This article was previously published on Benzinga.
The average person takes more than 20,000 breaths per day. In fact, by the time they’re 50 years of age, they may have taken somewhere around 400 million breaths in their lifetime.
Breathing is essential, and indoor air quality (IAQ) really does matter.
Reportedly, the average commercial office building produces more than 39% of the world’s carbon emissions. That energy consumption may impair more than just the climate. Society spends most of its time indoors. And for the modern world, much of this time may be spent living with poor IAQ.
IAQ — A Serious Concern?
“Good IAQ is directly linked to higher productivity in the workplace, better mental focus and lowered rates of absenteeism in a professional setting,” according to clean air technology company, SinglePoint Inc (OTCQB: SING). As businesses welcome back employees, offices could benefit from improved IAQ.
With a more productive workforce, businesses make more money. By doubling down on airflow and ventilation, some companies might even see more than an 8% increase in productivity each year – which according to a recent Harvard study could convert to an average savings of $6,500 per person.
Students are returning to school for in-person learning. And hospitals want to continue providing safe, clean environments to patients and staff in places where hospital-acquired infections and occupational diseases frequently exist.
A Need to Redirect Focus?
Good IAQ is where volatile organic compounds (VOCs) are less likely to exist.
Most of the nation’s 5.9 million commercial buildings, including public schools, are 15 years old or older.
VOCs reportedly thrive in environments with high levels of indoor mold and humidity. They agitate the immune system and can eventually lead to worsened symptoms like allergies and even death. They’re created when organic chemicals emit gasses or linger in the air, and they are associated with an overall decrease in lung function, various cancers and other respiratory ailments like asthma, bronchitis and chronic inflammation.
Heating, ventilation and air conditioning (HVAC) systems play a significant role in how viruses are transmitted.
The National Center for Education Statistics points out that more than 130,900 school buildings across the U.S. do not have an adequate form of ventilation or HVAC. In fact, many of these schools have no cool air ventilation.
In many situations, COVID-19 brought to life the need for improved IAQ. Schools, in particular, might need new systems to clean up unhealthy air. Both the Trump and Biden administrations have worked to provide $190 billion to schools seeking upgrades, with $121 billion in funding explicitly allocated for air purification.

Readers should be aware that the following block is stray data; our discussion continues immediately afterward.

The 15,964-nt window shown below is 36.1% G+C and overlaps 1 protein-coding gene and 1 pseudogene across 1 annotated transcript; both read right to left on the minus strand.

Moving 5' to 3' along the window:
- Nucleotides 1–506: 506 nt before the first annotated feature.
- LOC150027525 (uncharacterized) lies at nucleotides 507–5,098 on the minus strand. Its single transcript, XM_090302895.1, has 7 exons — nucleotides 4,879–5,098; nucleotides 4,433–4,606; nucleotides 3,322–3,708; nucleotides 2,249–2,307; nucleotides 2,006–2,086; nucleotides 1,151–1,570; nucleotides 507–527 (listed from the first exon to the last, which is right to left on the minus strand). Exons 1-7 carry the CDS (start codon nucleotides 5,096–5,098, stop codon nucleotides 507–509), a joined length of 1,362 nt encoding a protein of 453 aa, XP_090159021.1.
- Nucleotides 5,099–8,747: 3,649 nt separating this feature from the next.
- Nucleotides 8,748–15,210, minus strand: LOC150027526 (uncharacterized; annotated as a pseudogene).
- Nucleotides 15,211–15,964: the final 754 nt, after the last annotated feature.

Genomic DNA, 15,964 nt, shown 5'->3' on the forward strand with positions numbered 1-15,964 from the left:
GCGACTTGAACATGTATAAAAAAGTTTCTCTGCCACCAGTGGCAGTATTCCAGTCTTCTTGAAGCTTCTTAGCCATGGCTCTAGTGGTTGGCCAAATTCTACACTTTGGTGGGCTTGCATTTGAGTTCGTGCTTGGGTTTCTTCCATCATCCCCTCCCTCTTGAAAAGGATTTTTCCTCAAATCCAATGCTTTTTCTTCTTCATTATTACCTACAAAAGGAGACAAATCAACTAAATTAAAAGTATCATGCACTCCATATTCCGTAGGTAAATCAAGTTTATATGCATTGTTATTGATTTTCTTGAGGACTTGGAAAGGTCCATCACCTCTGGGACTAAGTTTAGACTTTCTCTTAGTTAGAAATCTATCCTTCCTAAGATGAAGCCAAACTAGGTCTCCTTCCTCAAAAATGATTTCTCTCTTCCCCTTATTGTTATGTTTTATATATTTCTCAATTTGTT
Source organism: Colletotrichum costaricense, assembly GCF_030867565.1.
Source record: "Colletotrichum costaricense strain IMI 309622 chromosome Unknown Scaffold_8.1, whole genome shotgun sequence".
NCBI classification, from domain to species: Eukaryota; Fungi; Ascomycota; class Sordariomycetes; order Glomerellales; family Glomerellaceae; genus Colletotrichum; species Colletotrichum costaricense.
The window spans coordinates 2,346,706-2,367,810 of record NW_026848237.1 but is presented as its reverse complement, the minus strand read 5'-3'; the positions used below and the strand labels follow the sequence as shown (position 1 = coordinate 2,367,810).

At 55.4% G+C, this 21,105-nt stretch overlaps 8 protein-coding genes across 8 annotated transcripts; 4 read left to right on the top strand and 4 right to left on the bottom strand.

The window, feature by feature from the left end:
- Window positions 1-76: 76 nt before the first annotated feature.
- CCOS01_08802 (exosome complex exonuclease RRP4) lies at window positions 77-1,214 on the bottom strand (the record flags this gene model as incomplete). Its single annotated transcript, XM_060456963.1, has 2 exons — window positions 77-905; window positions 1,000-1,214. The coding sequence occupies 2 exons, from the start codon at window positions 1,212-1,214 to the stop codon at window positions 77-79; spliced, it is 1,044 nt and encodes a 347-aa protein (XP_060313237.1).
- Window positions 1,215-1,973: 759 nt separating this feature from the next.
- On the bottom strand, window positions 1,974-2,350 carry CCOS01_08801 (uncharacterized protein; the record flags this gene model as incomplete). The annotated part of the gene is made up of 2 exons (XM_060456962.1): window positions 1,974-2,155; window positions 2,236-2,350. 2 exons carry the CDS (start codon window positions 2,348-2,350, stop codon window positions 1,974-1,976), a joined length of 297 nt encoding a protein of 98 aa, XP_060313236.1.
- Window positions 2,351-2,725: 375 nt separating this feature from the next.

California is another example of an ongoing program for clean air in schools. The state currently has a needs assessment window that closes on April 8, 2022 at 5:00 pm in which non-public schools can apply for a portion of the more than $180 million awarded to the state as part of the American Rescue Plan. Notably, SinglePoint’s BOX Pure Air tops the list of possible vendor options for schools from the California Department of Education.
SinglePoint reports that it focuses on developing environmentally-friendly solutions that improve IAQ. The company’s subsidiary BOX Pure Air provides a commercial-grade benchmark product, AIRBOX™, which is a high-efficiency particulate-absorbing (HEPA)-certified air purifier produced in an EPA-registered manufacturing facility.
Depending on the model, it can provide up to 4,000 square feet of fresh air, with an airflow of 1,500 cubic feet per minute.
BOX Pure Air only uses Certified HEPA filtration – already found in public schools across the U.S. – and helps create clean, pollutant-free environments.
The IAQ market is expected to grow by $10.27 billion in 2025, with annual sales in this space increasing from $9.2 billion in 2020 to $9.9 billion by 2025 alone.
Other companies in this sector include AirIQ Inc. (OTCPK: AILQF), Armstrong World Industries Inc. (NYSE:AWI) and Global Industrial Co. (NYSE: GIC).
To learn more about SinglePoint Inc. and its list of subsidiaries, visit https://www.singlepoint.com and www.boxpureair.com.
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